Pharmacologist

Uses biology and chemistry

Job Description

Being a pharmacologist entails understanding how drugs interact with biological systems, vitro research, vivo research, and designing drugs to cure diseases. Pharmacologists, with their knowledge of medicine, can work to standardize medication dosages, discover side effects, and uses for new chemicals as drugs.

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Career Paths and Specialization

Pharmacology is a general area of study and work as there are specializations within it which include:


  • neuropharmacology
  • cardiovascular pharmacology
  • in vivo pharmacology
  • psychopharmacology
  • veterinary pharmacology

Earnings and Job Outlook

Pharmacologists generally work in urban areas where there is a pharmaceutical or medical research facility. These places range from universities to pharmaceutical companies to federal governments. With a university, a pharmacologist can work independently as long as he secures funding for his studies, but companies and governments make pharmacologists research, experiment, and design drugs for specific diseases.


According to the BLS (Bureau of Labor Statistics), the mean salary for a pharmacologists was about $90,106. The top paying employers for this career were companies and the federal government which paid an average $118,000.


The BLS projects that jobs in the field of pharmacology are inspected to increase by 13% as the need of pharmaceuticals will increase with the growing aging population.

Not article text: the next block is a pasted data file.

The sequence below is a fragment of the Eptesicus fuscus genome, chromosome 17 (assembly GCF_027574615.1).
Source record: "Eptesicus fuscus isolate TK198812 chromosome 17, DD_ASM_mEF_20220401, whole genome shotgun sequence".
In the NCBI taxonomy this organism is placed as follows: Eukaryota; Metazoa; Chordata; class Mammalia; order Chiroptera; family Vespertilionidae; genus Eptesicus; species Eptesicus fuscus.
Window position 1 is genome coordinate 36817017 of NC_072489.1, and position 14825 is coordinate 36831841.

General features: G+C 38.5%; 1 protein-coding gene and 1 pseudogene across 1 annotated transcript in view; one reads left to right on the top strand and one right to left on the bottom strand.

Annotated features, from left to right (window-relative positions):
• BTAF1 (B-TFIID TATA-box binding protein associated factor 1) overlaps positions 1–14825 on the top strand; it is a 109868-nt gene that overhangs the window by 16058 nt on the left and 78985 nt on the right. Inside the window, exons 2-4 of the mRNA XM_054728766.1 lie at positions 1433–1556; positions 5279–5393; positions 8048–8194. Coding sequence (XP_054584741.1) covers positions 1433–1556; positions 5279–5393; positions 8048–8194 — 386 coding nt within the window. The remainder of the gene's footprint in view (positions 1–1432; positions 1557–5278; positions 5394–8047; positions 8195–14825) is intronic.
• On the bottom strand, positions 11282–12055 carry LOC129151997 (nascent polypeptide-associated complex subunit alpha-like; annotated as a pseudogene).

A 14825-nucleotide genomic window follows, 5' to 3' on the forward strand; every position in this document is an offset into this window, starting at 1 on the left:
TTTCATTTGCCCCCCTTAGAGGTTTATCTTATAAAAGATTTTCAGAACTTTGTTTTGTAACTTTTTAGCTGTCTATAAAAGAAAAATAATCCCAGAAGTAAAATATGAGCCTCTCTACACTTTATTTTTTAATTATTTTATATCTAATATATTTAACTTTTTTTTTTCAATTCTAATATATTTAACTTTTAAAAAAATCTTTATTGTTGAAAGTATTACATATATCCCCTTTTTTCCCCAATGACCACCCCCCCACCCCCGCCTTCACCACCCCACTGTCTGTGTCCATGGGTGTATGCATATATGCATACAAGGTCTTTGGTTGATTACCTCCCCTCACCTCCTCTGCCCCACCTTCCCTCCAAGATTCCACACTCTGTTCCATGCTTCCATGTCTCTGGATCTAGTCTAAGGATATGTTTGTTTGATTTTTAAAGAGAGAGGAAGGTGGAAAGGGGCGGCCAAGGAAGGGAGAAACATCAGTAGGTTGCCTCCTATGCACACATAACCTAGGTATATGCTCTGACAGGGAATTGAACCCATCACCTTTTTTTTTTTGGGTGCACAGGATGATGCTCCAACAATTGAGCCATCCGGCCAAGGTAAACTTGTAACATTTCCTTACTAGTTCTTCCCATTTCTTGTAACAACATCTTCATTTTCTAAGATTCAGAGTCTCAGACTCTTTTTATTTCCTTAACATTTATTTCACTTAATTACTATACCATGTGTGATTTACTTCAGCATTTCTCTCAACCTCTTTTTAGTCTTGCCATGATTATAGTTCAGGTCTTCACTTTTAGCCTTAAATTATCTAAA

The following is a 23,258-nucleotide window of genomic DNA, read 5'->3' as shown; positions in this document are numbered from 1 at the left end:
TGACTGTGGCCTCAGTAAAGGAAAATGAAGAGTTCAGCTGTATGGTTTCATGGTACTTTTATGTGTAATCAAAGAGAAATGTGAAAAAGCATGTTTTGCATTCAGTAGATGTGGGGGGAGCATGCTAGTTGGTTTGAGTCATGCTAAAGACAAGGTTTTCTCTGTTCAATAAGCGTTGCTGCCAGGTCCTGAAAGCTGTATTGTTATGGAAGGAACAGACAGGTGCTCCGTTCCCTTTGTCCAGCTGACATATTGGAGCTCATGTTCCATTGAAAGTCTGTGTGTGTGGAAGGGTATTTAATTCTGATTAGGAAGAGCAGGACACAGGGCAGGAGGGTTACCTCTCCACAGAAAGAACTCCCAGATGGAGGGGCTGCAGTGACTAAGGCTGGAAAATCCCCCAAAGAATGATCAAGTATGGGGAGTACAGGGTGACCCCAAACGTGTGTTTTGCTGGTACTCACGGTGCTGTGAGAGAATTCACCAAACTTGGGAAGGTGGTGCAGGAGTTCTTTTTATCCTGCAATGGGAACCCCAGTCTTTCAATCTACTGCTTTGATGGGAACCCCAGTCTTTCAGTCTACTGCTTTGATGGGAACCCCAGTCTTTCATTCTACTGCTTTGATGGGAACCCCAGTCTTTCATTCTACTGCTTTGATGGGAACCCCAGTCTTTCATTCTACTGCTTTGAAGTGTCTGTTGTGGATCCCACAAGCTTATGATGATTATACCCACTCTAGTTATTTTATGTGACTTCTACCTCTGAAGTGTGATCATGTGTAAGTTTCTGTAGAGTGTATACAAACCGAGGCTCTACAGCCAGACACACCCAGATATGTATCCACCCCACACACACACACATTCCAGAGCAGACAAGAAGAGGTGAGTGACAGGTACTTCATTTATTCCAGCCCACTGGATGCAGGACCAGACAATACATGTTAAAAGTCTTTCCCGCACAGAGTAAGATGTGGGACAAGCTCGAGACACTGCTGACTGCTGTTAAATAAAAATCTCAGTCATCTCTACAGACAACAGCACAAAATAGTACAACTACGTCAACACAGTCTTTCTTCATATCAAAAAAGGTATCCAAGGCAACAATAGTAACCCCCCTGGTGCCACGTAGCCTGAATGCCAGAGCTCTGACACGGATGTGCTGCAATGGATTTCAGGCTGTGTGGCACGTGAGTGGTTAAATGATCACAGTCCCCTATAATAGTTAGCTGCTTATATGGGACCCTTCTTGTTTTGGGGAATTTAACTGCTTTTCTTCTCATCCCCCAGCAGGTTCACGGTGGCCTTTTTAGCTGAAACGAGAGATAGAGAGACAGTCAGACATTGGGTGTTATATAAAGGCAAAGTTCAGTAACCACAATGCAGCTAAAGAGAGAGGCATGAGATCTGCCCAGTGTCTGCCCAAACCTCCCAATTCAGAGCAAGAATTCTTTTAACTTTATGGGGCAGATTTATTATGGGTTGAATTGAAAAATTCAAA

School and Training

To begin on the path of pharmacology a person would begin with getting a bachelor's degree in a biological science. His coursework would include life sciences, physics, chemistry, math and humanities. After earning his bachelor's degree, he has have multiple paths to choose from.


Two options would be to earn a Doctor of Philosophy (Ph.D.) or a combined Doctor of Medicine (M.D.) and Ph.D. degree. A Ph.D. program in biological sciences takes about six years to complete. With the first option, he'll choose a field to specialize in, like pathology, bioinformatics or genetics. In an M.D.-Ph.D. program, he'd go to medical school for 7-8 years, learning both medical research and clinical skills through in-class, laboratory and clinical instruction.


A third option would be earning a medical degree instead of a Ph.D. and choosing to do research instead of going into practice as a physician.

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Important Skills

Communication skills are important for this career, because a pharmacologist has to explain his experiments and findings to scientists and non-scientists, in both oral and in written reports. Leadership is another beneficial quality, since he may be in charge of staff of an entire laboratory, including other pharmacologists and technicians. Critical-thinking and analytical skills will help to analyze large amounts of data and solve problems efficiently. He must also have a sharp eye for detail, since much of his job involves precise observation.